The shift towards small-scale farms promotes biodiversity and employs sustainable, ecologically conscious land use practices. In this way, agriculture can directly contribute to conservation efforts. This goes against the mainstream narrative in which conservationists and farmers appear to be pitted against one another. The move towards ecologically conscious agricultural practices means that conservation efforts can be realized within the working landscape, as opposed to the focus being concentrated on protected areas. This is an example of how pressures and conflicts on land between stakeholders could be diminished as we start to see how multiple values and objectives can be achieved. In this way, a sustainable agricultural system has the potential to feed the planet while promoting healthy relationships between humans and nature.
But where does seed saving fit into all of this?
One of the most exciting things I learned this summer was making the connection between seed saving and conservation. I knew from my coursework that in forestry, the seeds of different tree species are saved for things like research, reforestation and storing in case of things like large-scale species loss. However, it was not until this summer that I really understood why this practice, and the way it is done, contributes to conservation and furthering resilience.
Seed savers are largely responsible for determining what varieties of plants continue to be grown, and therefore have a direct effect on agricultural diversity. Sadly, though not surprisingly, industrial agriculture deems certain varieties to be more cost-efficient than others. For instance, one variety may be easier to overwinter or may be more productive than another. As a result, diversity is being lost, traded for homogenous, large-scale monocrops.This loss of diversity brings an issue of lowered resilience, where entire crops can be wiped out by pests and disease. The fewer the varieties of a species being grown, the less resilient and the more at risk the entire species is.
This is really where seed saving and conservation converge. Growing and saving the seed of a diverse selection of species and varieties, especially those that are at risk of extinction or extirpation, or that would have otherwise been lost to industrial efficiency, is an important way in which conservation can be carried out within working landscapes. The beauty of seed saving is that often you can harvest a plant for food and still save the seed, making it an easy option for people who already grow food to start saving seed as well. Even for species where you must choose to harvest either the food or seed. Take peas or beans for example. A single plant produces such an abundance of seed that very little food needs to be sacrificed to save seeds.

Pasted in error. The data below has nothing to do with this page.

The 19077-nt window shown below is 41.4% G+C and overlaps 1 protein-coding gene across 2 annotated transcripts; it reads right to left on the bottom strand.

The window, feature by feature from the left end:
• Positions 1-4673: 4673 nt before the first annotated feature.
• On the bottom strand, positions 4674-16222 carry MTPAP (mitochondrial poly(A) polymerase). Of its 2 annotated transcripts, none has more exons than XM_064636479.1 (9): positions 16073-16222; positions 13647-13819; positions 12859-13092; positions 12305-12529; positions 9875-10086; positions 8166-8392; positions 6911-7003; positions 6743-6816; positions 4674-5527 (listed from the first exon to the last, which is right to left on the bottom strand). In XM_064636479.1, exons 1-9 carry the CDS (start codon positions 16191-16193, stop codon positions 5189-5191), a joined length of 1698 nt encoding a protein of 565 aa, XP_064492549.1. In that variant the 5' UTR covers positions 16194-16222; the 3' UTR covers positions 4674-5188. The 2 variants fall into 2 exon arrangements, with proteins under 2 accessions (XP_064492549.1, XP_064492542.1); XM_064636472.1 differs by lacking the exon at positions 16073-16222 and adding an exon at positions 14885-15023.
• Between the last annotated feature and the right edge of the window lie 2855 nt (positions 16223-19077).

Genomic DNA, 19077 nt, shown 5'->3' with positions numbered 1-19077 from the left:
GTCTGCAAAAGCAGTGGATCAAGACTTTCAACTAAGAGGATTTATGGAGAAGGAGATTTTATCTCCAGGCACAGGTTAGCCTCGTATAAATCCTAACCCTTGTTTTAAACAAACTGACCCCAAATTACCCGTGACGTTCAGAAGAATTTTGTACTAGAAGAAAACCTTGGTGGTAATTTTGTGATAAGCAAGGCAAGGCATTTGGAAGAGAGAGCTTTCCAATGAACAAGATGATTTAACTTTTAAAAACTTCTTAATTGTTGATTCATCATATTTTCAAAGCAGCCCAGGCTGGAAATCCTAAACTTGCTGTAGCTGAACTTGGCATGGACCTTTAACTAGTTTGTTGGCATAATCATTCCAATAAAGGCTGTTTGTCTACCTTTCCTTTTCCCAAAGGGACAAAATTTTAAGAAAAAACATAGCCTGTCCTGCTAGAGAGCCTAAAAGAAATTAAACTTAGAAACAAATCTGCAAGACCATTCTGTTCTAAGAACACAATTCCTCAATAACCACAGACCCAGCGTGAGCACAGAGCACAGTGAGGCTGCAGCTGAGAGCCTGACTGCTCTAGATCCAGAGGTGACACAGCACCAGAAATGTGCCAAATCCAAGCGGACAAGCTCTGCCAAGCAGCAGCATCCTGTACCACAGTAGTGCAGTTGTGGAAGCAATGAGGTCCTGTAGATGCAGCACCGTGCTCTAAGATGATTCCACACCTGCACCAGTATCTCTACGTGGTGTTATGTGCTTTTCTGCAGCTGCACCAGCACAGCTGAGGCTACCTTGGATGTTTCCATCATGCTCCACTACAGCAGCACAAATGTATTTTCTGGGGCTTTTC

To create a robust and resilient agriculture system, saving seed and growing food needs to be done by many people in many places. Not only does this contribute to conservation efforts in mitigating the loss of varieties and therefore a reduction in biodiversity, but to food security as well by making sure we don’t lose entire types of food. If one farm were to have a monopoly on saving the seed of a patented variety, for example, and the entire crop were to fail, there would be nowhere else to get that seed. The variety would effectively cease to exist. However, if other farmers hadbeen saving that variety for seed and their crop thrived, that terrible outcome could be avoided. In the face of climate change and monocultural agriculture, this becomes especially important as pests, diseases, fires, floods and extreme temperature fluctuations continue to become more prevalent and climatic suitability for different varieties starts to shift. Seed savers and farmers on the whole need each other more than ever, and the world needs more people growing food and seed as insurance against crop failures. We could also minimize loss of diversity to ensure we can feed a growing global population.